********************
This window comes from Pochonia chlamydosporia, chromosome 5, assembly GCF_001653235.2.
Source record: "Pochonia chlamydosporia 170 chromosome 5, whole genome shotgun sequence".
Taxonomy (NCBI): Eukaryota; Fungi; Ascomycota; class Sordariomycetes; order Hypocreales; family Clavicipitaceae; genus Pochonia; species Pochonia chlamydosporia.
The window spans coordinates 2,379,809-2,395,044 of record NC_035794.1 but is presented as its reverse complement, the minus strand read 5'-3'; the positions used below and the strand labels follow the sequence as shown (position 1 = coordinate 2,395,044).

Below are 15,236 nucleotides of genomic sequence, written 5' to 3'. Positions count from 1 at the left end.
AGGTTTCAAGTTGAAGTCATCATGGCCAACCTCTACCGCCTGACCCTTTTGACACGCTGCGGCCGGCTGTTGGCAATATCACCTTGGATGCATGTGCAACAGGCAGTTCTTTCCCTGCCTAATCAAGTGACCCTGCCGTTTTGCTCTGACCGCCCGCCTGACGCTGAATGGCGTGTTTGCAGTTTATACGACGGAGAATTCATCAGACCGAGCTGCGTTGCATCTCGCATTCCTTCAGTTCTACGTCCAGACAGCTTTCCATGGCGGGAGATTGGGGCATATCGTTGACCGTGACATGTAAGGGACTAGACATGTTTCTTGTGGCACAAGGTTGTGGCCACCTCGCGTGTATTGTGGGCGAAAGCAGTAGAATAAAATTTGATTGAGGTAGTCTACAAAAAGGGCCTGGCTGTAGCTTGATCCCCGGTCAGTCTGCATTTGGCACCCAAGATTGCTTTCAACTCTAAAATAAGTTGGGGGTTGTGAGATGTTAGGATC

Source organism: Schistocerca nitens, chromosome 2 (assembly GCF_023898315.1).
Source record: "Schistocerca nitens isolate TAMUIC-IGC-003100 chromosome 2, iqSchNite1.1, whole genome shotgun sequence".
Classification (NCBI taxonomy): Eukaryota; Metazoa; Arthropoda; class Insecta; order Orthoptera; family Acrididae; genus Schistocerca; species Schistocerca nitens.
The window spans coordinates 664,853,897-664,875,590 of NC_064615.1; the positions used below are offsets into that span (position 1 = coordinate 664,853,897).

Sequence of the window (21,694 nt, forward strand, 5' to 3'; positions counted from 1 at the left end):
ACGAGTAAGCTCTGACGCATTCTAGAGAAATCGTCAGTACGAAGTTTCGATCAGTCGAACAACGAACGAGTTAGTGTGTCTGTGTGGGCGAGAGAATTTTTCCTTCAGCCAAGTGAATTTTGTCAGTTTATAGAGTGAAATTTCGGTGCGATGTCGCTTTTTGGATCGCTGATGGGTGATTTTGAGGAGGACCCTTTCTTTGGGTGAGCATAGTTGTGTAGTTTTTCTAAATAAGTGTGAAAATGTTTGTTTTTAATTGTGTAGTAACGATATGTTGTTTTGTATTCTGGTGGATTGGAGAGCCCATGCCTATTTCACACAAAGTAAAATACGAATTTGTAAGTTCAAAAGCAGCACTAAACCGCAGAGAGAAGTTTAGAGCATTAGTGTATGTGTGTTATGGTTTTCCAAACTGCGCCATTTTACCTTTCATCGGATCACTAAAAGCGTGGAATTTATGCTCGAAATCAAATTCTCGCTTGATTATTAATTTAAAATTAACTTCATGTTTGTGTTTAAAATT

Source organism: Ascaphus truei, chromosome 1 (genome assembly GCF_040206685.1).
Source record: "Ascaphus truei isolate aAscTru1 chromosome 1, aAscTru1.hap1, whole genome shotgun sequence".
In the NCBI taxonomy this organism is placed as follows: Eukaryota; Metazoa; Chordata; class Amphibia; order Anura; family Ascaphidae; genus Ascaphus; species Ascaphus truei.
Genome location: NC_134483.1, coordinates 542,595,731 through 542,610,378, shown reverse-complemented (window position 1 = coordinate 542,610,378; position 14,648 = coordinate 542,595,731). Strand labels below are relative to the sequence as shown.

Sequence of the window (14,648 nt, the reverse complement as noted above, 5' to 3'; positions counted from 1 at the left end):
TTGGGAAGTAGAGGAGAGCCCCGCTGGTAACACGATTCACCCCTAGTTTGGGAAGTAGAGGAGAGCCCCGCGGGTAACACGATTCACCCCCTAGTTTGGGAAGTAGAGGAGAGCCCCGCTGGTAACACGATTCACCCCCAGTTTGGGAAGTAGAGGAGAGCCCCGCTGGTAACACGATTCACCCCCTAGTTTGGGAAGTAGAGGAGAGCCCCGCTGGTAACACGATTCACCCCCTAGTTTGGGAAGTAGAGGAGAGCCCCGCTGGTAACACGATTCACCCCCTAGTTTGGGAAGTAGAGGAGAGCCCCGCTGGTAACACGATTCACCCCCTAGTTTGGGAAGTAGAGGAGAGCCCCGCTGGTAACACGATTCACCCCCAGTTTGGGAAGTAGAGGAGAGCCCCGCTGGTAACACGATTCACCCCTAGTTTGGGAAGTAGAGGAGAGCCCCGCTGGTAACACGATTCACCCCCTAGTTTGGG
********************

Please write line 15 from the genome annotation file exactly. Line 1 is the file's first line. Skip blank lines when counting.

In the NCBI taxonomy this organism is placed as follows: Eukaryota; Metazoa; Chordata; class Amphibia; order Anura; family Ascaphidae; genus Ascaphus; species Ascaphus truei.